adaptive reuse. This former elevated
railway was converted into a public
promenade and restorative
ecological spine for the city. The
raised streetscape helps retain
rainwater, over 200 plant species,
recreational green space; the freight
trains are gone, replaced by people
walking and cycling.
The Lowline, meanwhile, is a
strategy to position state-of-the-art
solar equipment to illuminate a
discarded underground trolley station
on the Lower East Side of NYC. This
concept is to create an appealing
underground common space,
delivering an attractive ecological
space within the heart of this
crowded metropolitan environment.
Then there is Vision 42. This
enterprise re-imagines an upgraded
light rail transport at Midtown
Manhattan as an alternative to traffic
congestion. It’s designed as a
crosstown, low-floor moderate speed
train line traversing river-to-river at
42nd Street. Alongside is a
landscaped tree-lined pedestrian
street path. Vision 42 is a prototype
for an entire network of walkable
streets, greenways, and smart
transports throughout a future New
York.
Brooklyn Navy Yard (BNY) is a
national model for sustainable
industrial parks and green
development, and home to
companies that aim to be socially
responsible and tech-driven, such as
Terreform. The BNY is a former
military industrial complex,
converted into a clean technology
and local manufacturing site;
something that will be of utmost
importance in any future metropolis.
This future city will still have traffic
fumes as long as there are gas-
guzzling vehicles plying its streets.
But improving technology will enable
the populace to steer clear of the
most polluted zones. NYC Breathe is
a wireless pollution sensor that keeps
track of urban contaminants. These
sensors are added to trucks, taxis, and
automobiles and thus accumulate
comprehensive pollution data in real-
time – all of which is conveniently
displayed as a detailed map.
But steps are already being taken to
make the city help cleans its air.
Million Trees NYC has a goal of
increasing its cosmopolitan
woodland by planting many more
trees. Street trees, park trees, and
trees on public, private and
commercial land are highly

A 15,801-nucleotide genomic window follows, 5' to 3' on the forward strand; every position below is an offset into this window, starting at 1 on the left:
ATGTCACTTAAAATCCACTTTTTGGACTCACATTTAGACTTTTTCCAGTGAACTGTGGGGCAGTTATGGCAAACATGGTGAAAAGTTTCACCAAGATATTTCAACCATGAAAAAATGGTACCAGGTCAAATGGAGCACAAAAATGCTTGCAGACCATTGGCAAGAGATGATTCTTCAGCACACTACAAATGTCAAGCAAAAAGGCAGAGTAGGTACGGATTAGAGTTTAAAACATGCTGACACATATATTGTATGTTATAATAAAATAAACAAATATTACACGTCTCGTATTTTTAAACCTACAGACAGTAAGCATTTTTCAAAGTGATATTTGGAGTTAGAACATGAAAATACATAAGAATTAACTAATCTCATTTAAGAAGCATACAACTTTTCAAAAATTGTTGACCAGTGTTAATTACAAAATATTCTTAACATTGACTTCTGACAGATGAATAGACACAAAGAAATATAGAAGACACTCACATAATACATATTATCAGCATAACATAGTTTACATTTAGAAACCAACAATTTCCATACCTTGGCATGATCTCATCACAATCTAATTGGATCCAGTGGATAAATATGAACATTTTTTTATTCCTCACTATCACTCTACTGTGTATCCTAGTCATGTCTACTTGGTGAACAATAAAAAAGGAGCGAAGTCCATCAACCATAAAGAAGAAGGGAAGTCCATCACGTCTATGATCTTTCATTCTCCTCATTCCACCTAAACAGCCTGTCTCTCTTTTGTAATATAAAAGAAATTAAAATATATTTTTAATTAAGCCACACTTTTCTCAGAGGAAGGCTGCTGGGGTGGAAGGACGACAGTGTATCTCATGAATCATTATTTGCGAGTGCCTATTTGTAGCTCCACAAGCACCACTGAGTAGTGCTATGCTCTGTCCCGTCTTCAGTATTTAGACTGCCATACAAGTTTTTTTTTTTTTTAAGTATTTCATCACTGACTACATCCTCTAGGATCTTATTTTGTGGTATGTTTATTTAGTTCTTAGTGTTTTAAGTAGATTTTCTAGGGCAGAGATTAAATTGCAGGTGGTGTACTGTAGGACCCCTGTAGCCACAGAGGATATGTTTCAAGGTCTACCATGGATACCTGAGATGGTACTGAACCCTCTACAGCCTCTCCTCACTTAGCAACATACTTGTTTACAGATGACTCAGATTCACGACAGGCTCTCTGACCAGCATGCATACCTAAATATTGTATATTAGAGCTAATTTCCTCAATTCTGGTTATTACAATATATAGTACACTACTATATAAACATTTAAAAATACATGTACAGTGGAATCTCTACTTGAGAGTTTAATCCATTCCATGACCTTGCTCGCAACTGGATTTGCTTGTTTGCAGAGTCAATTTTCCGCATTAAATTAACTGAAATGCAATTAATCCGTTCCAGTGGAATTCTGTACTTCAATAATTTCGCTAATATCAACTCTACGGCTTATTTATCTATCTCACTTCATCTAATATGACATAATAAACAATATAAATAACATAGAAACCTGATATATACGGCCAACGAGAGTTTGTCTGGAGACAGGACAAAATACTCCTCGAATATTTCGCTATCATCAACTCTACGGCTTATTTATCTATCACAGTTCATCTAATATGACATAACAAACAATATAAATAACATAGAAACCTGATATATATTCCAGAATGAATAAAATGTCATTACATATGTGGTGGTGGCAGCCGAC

valuable. By planting a million trees,
we can increase New York’s urban
forest by an overwhelming 20%,
while accomplishing the numerous
quality-of-life advantages that come
with them. The City of New York will
plant 70% of trees in parks and other
public spaces. The other 30% will
come from private organisations,
homeowners, and community
organisations.
And what of food? Vertical
Aquaponics can yield up to 800%
more produce than traditional land
farming in an equivalent space,
while consuming 90-95% less water
and power. Farms will be constructed
in stacks, rising into the air. By
assembling aquaponic farms
vertically, it multiplies the power of
its food-growing equipment, possibly
yielding far more food than
conventional farming – and all the
time using a fraction of the space
and energy.
But revisioning Manhattan is more
than just an academic exercise, and
needs more than what is on the
drawing board now. The climate is
skewed and cities are partly
responsible. We need to act now to
observe action later. Many advocates
of sustainability encourage
operations to achieve the bare
minimum or zero impact. These
efforts try to do no further harm, but
do not try to heal. We need to
elevate subsistence-based systems to
approaches that not only have a
positive impact but are abundant
throughout the city. Calculating an
ecological footprint is suitable for
endurance living. Reversing the
effects of pollution is better still.
If Manhattan was restructured to be
proactive in resetting the climate,
other cites may follow. How can we
do this? This next version of New York
is dependent on planning and
preparation. This next version of New
York is dependent on us.